Fiat is one of Italy's oldest and greatest car manufacturers and, although remarkably successful in early motor racing, has made surprisingly few real sports cars. The Turin firm won the French Grand Prix in 1907 and again in 1922 when Nazzaro won the race at 79.10 mph in a two-liter Fiat. Yet the first notable sports car to emerge was, arguably, the 1934 Fiat 508 "Balilla," following several class wins by various Fiats in the Mille Miglias of the late 1920s and early '30s.
Fiat sprung something of a surprise at the 1952 Geneva Motor Show when they introduced their next competition car, the two-liter vee-eight engined 8V. It was designed for motor racing and became very successful, its long and distinguished record including the two-liter GT Championship Italy in 1954.
The light alloy V8 engine was novel in that the angle between cylinder banks was 70° to keep the unit narrow, and the 8V's chassis was of tubular steel; suspension was independent all round using components from other Fiat models. Dante Giacosa supervised the design and, because only 114 8Vs were constructed during the two-year production period, they were mostly hand built.
Similarly, the steel bodies were hand crafted at Fiat, Ghia or Zagato and welded to the chassis frame. The body shape was evolved in a wind tunnel. The 8V chassis and running gear was used by Fiat to take a gas turbine engine for research in 1954.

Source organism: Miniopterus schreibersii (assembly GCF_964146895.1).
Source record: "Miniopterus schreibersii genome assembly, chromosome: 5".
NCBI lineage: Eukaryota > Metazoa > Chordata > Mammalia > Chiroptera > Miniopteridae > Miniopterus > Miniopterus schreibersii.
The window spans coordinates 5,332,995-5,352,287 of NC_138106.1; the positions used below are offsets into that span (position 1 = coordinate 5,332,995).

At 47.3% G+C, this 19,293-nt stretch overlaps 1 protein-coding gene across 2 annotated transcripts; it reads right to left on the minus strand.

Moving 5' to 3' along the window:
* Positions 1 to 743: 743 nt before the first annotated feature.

This 8V pictured here is in excellent condition but showing a nice patina and trace of use. The steel bodywork, with aluminum bonnet, is original and beautifully restored. The interior has black leather covered bucket seats, the door trim is black, the roof lining and carpets grey. It has a wood-rimmed steering wheel. The engine bay is beautiful and the recorded mileage is 34,550. The car was initially sold in Italy, then went to England where it stayed from 1963 to 1973 and subsequently went to Switzerland. It has been owned by the same enthusiast since 1984. It is an unusual, charismatic and eminently usable sports car, a perfect entry for the 1000 Miglia and similar events.
|Vehicle:||1953 Fiat 8V|
$97,560 was the magic number that caused SN 19 to find a new home on 22 May 1997 at the Christie’s Geneva auction.
Rumor has it that the last Zagato-bodied 8V to find a home was placed by SCM contributor Raymond Milo for around $75,000. And this was a car in need of total restoration, normally a $100,000 proposition. Further, the supply of unrestored 8Vs may be exhausted.
Therefore, even this less-desirable Rappi-bodied car should be considered a very good buy, as in effect the new owner was getting a free car after paying only for the cost of restoration. Better yet, the car has been fettled, meaning that the new owner isn’t going to spend the next five vintage events (at $1,000/day!) finding out which hoses weren’t properly tightened, or which knock-on spinner like to loosen themselves on the highway. – ED.